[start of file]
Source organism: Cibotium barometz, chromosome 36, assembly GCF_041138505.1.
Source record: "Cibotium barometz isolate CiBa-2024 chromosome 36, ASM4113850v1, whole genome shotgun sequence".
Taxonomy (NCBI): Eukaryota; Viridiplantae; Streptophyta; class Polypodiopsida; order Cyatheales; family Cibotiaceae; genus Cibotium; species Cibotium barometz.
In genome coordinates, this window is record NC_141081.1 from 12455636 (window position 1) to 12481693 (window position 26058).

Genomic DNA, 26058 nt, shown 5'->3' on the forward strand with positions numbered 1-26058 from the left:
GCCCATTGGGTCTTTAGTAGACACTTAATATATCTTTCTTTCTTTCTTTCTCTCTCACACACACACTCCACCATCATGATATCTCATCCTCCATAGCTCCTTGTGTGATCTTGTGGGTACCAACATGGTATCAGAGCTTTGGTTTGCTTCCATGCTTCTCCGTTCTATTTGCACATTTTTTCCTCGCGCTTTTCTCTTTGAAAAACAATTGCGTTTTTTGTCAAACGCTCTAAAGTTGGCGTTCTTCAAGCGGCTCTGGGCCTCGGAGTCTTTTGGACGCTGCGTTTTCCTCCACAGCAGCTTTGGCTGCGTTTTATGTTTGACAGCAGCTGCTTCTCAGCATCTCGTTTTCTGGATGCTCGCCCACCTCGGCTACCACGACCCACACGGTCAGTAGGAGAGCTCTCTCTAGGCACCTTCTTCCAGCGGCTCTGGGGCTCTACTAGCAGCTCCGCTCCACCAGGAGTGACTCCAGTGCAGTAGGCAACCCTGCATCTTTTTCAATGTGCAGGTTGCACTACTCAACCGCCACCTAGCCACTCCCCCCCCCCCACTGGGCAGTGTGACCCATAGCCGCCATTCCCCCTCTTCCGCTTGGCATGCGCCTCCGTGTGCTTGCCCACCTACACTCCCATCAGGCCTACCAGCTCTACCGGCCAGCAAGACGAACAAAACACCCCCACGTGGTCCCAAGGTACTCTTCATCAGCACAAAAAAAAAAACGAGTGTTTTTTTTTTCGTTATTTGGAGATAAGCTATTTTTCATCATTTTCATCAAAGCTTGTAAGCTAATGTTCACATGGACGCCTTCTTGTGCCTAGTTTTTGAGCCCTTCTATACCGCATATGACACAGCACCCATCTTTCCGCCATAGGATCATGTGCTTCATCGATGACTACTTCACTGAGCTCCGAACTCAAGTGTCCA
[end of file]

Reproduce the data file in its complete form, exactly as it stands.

Source organism: Cibotium barometz, chromosome 36, assembly GCF_041138505.1.
Source record: "Cibotium barometz isolate CiBa-2024 chromosome 36, ASM4113850v1, whole genome shotgun sequence".
Taxonomy (NCBI): Eukaryota; Viridiplantae; Streptophyta; class Polypodiopsida; order Cyatheales; family Cibotiaceae; genus Cibotium; species Cibotium barometz.
In genome coordinates, this window is record NC_141081.1 from 12455636 (window position 1) to 12481693 (window position 26058).

Genomic DNA, 26058 nt, shown 5'->3' on the forward strand with positions numbered 1-26058 from the left:
GCCCATTGGGTCTTTAGTAGACACTTAATATATCTTTCTTTCTTTCTTTCTCTCTCACACACACACTCCACCATCATGATATCTCATCCTCCATAGCTCCTTGTGTGATCTTGTGGGTACCAACATGGTATCAGAGCTTTGGTTTGCTTCCATGCTTCTCCGTTCTATTTGCACATTTTTTCCTCGCGCTTTTCTCTTTGAAAAACAATTGCGTTTTTTGTCAAACGCTCTAAAGTTGGCGTTCTTCAAGCGGCTCTGGGCCTCGGAGTCTTTTGGACGCTGCGTTTTCCTCCACAGCAGCTTTGGCTGCGTTTTATGTTTGACAGCAGCTGCTTCTCAGCATCTCGTTTTCTGGATGCTCGCCCACCTCGGCTACCACGACCCACACGGTCAGTAGGAGAGCTCTCTCTAGGCACCTTCTTCCAGCGGCTCTGGGGCTCTACTAGCAGCTCCGCTCCACCAGGAGTGACTCCAGTGCAGTAGGCAACCCTGCATCTTTTTCAATGTGCAGGTTGCACTACTCAACCGCCACCTAGCCACTCCCCCCCCCCCACTGGGCAGTGTGACCCATAGCCGCCATTCCCCCTCTTCCGCTTGGCATGCGCCTCCGTGTGCTTGCCCACCTACACTCCCATCAGGCCTACCAGCTCTACCGGCCAGCAAGACGAACAAAACACCCCCACGTGGTCCCAAGGTACTCTTCATCAGCACAAAAAAAAAAACGAGTGTTTTTTTTTTCGTTATTTGGAGATAAGCTATTTTTCATCATTTTCATCAAAGCTTGTAAGCTAATGTTCACATGGACGCCTTCTTGTGCCTAGTTTTTGAGCCCTTCTATACCGCATATGACACAGCACCCATCTTTCCGCCATAGGATCATGTGCTTCATCGATGACTACTTCACTGAGCTCCGAACTCAAGTGTCCA